Here is a beautiful vision of man who was endowed by the Creator with the opportunity to shape himself. (…)
The frame has been clearly marked. Although Man has actually received the gift of self-creation, he can use it only in a certain orderly ethical space, whose vectors are given and no longer depend on him. It is a space that shows what brings us up and down, which leads us to God, the Creator, the Father, and what brings us down to the level of animals. If we skip the last sentence from Mirandola’s story, a false vision of absolute human freedom and absolute creativity will reveal itself to us (…)
Such a vision of man and his absolute, boundless freedom has since been repeated many times in various forms. Its best-known version comes from “the sage from Trier,” Karl Marx, and is summarized in the words: “Philosophers have only interpreted the world in various ways, the point is to change it.”
So, it’s not about learning and interpreting, but about creating a whole new world. The reality, which is what is, is no longer the criterion for the discovery of truth, but rather what we want to introduce, build, and create to become the truth. The consequence of this attitude is everything we observe today – ever-increasing attempts to change human nature, to free ourselves from everything that is given, from cultural elements, traditions, history, and recently even from biological nature. It is no longer noticeable that something, for example, our gender, is given to us and thus deserves our gratitude as intelligent and beautiful. On the contrary, what has been given to us and inscribed in our nature and culture is treated as a restriction on our freedom, as enslavement. Searching for freedom understood as full liberation, one rejects everything that is permanent and real, building a world full of chimeras born in ailing imaginations. Not so long ago, we could only guess what it all leads to. Today, we can just look around or read the works of careful observers of today’s era, such as the Shattered Mirror. The fall of Western Civilization, by Wojciech Roszkowski.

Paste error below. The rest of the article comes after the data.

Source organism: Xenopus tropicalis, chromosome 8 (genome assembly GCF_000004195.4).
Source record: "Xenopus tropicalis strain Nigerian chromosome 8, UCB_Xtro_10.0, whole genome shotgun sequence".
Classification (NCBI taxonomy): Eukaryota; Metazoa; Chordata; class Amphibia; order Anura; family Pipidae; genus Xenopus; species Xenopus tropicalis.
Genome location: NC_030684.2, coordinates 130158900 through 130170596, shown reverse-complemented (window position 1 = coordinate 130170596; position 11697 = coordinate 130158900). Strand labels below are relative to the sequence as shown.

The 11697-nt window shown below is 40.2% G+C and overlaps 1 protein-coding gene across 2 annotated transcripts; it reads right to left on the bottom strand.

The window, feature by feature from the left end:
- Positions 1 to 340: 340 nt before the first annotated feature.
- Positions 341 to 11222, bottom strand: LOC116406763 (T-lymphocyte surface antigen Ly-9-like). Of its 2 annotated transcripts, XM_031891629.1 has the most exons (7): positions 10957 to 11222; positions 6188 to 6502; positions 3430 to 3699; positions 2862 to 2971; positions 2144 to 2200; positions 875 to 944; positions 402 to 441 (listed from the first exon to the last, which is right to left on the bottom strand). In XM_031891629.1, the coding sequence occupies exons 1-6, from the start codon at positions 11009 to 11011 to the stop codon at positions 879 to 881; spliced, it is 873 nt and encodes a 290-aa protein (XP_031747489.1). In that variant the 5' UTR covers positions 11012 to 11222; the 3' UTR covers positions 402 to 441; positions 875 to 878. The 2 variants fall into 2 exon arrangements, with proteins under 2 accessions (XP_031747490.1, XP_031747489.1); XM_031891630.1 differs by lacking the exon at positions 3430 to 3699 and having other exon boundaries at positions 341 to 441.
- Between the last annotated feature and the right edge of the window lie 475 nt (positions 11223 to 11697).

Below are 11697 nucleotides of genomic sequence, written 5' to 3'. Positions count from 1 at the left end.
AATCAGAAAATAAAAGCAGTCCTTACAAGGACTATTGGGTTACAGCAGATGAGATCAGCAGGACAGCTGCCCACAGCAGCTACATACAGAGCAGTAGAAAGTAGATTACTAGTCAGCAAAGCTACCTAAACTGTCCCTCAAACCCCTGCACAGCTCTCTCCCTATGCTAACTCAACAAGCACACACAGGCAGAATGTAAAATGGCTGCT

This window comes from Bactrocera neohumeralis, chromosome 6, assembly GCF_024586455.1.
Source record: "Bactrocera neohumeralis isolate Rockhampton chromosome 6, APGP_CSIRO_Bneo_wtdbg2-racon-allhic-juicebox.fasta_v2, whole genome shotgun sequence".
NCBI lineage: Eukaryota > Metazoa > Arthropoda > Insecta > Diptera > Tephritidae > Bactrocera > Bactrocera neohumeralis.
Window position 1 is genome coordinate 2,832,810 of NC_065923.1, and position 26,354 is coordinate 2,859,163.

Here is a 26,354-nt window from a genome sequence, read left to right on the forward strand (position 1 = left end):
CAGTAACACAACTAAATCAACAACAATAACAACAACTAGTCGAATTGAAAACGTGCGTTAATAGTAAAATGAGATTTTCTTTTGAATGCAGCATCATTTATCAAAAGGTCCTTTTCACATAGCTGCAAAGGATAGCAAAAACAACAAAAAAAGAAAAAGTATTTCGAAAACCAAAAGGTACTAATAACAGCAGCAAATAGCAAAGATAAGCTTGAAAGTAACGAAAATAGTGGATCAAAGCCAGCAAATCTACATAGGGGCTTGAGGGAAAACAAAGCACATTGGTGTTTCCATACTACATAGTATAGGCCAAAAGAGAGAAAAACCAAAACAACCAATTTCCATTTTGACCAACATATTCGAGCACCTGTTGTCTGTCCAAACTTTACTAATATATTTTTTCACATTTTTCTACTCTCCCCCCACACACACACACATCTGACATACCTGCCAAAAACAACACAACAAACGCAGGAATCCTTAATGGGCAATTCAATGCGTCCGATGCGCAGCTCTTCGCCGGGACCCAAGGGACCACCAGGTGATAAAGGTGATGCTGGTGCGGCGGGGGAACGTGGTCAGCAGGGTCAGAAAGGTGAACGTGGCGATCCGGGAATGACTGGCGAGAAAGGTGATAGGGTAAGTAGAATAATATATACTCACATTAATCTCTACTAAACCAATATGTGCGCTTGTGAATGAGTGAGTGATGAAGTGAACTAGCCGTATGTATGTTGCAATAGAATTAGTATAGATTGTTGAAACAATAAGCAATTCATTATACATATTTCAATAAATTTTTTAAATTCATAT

Professor Zbigniew Stawrowski (reviewer)
Political philosopher, professor at the Institute of Political Science UKSW. Co-founder of Collegium Civitas. Co-founder and director of the Józef Tischner Institute of Thought in Cracow.